After starting out as a scrappy, well-written drama series on Lifetime and quickly spiraling into an overnight success thanks to new swathes of viewers after moving to streaming, You returns on Netflix this week for its third – and most violent – season yet. Though the middle stretch of the season falls into an unfortunate slump that holds the show back from being as potent as it could’ve been, You season 3 is just as witty, soapy, and twisted as ever – benefitting from the risky narrative decision to split its time between the inner minds of both Joe and Love.
Picking up in the bloody wake of the season two finale where former bookstore owner/serial killer Joe Goldberg (Penn Badgley) discovered that his latest victim Love Quinn (Victoria Pedretti) was actually a sociopathic killer herself, You season three follows the now unhappily married couple as they attempt to navigate suburban life and raise their infant son Henry. While initially the most malicious thing about the quiet suburb of Madre Linda seems to be their judgy yuppie neighbors, Joe and Love quickly find themselves having to cover up yet another trail of bodies after their mutual jealousy, paranoia, and neuroticism leads to a number of unsuspecting suburbanites getting caught in the crossfire.
While its first two seasons followed Joe in his single-minded pursuit of an unsuspecting victim, season three makes a radical departure in multiple aspects: the most significant of which being that it heavily features characters from the previous seasons. Where seasons 1’s Beck was killed off and only appeared in brief flashbacks, Love accomplished the rare feat of being the subject of Joe’s infatuation and living to tell the tale – thanks to the unexpected reveal of her pregnancy in the season two finale.
Unwilling to let his unborn son fall into the same cycle of abuse and abandonment he went through, Joe marries the utterly insane Love and the two settle down, resulting in a season 3 narrative where, for the first time, Joe is not the sole POV character. The series made its trademark with his calm, almost sultry narration, but for the first time, Love too is allowed not just a voice as a narrator, but far more agency as a love interest – a near mirror image of Joe who develops her own infatuations and homicidal tendencies while still attempting to keep up the facade of their marriage and normalcy.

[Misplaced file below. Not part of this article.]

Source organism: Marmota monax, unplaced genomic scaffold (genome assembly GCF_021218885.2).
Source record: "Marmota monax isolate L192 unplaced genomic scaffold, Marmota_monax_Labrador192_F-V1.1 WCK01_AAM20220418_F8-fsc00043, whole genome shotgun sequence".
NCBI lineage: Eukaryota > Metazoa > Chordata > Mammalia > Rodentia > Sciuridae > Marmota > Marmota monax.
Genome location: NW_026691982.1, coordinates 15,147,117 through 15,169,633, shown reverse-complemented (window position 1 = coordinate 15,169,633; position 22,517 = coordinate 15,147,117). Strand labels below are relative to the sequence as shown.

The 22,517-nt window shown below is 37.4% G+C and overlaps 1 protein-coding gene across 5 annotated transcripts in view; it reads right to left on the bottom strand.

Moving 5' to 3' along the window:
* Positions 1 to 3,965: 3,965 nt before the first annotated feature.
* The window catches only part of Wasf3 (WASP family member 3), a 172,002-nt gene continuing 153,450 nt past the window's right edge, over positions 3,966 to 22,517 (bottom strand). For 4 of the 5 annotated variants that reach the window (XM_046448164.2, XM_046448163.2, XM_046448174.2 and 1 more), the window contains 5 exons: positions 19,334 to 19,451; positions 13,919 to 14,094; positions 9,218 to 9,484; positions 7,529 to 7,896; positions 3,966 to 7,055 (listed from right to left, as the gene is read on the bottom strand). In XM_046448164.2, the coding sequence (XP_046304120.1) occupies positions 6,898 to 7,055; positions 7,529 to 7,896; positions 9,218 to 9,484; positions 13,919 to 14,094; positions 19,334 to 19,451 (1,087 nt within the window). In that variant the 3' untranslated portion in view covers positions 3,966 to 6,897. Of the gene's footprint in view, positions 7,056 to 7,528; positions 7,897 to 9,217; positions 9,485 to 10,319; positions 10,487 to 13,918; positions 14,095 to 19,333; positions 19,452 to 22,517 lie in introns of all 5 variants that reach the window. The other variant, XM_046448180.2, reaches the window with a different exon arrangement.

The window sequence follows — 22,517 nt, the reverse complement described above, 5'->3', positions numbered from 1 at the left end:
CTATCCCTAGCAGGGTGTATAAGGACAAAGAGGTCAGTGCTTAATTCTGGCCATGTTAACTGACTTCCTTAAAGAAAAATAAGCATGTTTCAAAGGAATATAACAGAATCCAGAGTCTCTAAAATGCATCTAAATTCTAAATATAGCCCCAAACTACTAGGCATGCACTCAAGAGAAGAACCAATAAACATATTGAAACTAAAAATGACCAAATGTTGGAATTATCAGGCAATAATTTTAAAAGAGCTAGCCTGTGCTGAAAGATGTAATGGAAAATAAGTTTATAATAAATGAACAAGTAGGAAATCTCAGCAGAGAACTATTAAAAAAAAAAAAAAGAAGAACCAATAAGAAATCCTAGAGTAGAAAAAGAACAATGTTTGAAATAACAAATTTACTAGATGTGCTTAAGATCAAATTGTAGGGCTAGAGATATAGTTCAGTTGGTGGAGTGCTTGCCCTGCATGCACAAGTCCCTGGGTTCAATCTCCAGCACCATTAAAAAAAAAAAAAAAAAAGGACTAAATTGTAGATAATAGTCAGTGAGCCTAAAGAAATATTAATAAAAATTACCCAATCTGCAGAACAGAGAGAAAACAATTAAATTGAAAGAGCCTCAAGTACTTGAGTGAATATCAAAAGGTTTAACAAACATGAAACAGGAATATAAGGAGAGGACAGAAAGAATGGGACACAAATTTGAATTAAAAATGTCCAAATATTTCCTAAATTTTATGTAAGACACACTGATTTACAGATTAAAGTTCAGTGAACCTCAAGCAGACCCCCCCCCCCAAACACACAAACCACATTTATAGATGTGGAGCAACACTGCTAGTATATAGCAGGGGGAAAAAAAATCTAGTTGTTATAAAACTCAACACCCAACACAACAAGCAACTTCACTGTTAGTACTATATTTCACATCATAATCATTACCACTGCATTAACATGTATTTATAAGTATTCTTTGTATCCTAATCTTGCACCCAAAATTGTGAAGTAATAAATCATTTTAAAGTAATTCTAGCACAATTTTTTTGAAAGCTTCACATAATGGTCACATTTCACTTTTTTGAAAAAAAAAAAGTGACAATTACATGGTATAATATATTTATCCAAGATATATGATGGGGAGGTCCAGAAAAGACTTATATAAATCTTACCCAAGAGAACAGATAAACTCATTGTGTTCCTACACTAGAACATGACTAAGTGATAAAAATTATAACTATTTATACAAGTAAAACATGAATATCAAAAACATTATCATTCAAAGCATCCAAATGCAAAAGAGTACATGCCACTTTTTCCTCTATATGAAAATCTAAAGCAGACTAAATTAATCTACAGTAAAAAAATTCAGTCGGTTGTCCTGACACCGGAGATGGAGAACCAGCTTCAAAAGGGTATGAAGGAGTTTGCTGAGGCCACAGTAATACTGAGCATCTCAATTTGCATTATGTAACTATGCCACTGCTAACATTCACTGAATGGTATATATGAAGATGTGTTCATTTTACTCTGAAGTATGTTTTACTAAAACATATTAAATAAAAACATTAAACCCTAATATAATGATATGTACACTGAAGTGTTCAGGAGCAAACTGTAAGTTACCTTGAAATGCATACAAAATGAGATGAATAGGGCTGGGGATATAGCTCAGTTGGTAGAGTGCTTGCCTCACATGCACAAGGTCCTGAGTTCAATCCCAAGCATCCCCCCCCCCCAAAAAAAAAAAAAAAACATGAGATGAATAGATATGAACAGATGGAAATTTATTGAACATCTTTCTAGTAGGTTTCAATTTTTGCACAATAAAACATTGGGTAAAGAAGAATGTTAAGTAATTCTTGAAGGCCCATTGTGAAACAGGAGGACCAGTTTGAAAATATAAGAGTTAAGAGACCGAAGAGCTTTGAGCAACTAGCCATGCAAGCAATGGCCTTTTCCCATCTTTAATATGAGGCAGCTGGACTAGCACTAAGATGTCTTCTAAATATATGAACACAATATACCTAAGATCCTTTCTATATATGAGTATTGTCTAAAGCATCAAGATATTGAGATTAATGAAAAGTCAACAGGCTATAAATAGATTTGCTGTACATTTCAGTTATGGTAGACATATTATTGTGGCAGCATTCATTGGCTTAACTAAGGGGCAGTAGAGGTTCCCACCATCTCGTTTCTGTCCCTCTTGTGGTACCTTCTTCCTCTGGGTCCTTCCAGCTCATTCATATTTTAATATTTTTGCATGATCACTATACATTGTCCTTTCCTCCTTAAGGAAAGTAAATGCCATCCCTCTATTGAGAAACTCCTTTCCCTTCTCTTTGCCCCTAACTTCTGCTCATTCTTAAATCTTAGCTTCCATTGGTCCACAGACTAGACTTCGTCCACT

In some aspects, the change weakens the narrative focus of the series – seasons one and two are tight, cohesive stories because they only truly revolve around Joe – but season three splits its time from the perspectives of both Love and Joe, meaning that effectively double the emotional storytelling has to be done. More to do means less time to do it – and as a result, You season can at times feel disjointed, stretched out, and underbaked – struggling to develop compelling love interests for both Love and Joe while having an overarching crime to coverup to unite the two of them in a main story.
This structure and pacing issue is exacerbated by the fact that the aforementioned crime (which in the past was merely Joe stalking his victims and attempting to hide bodies that got in the way) is resolved by the fourth episode, and another significant murder doesn’t take place until the eight episode, resulting in a three-episode slump that slows down to focus on character-driven melodrama. Unfortunately for You, though, that melodrama is banal and somewhat lacking in comparison to the first two seasons, which featured a smaller but more fleshed-out ensemble cast.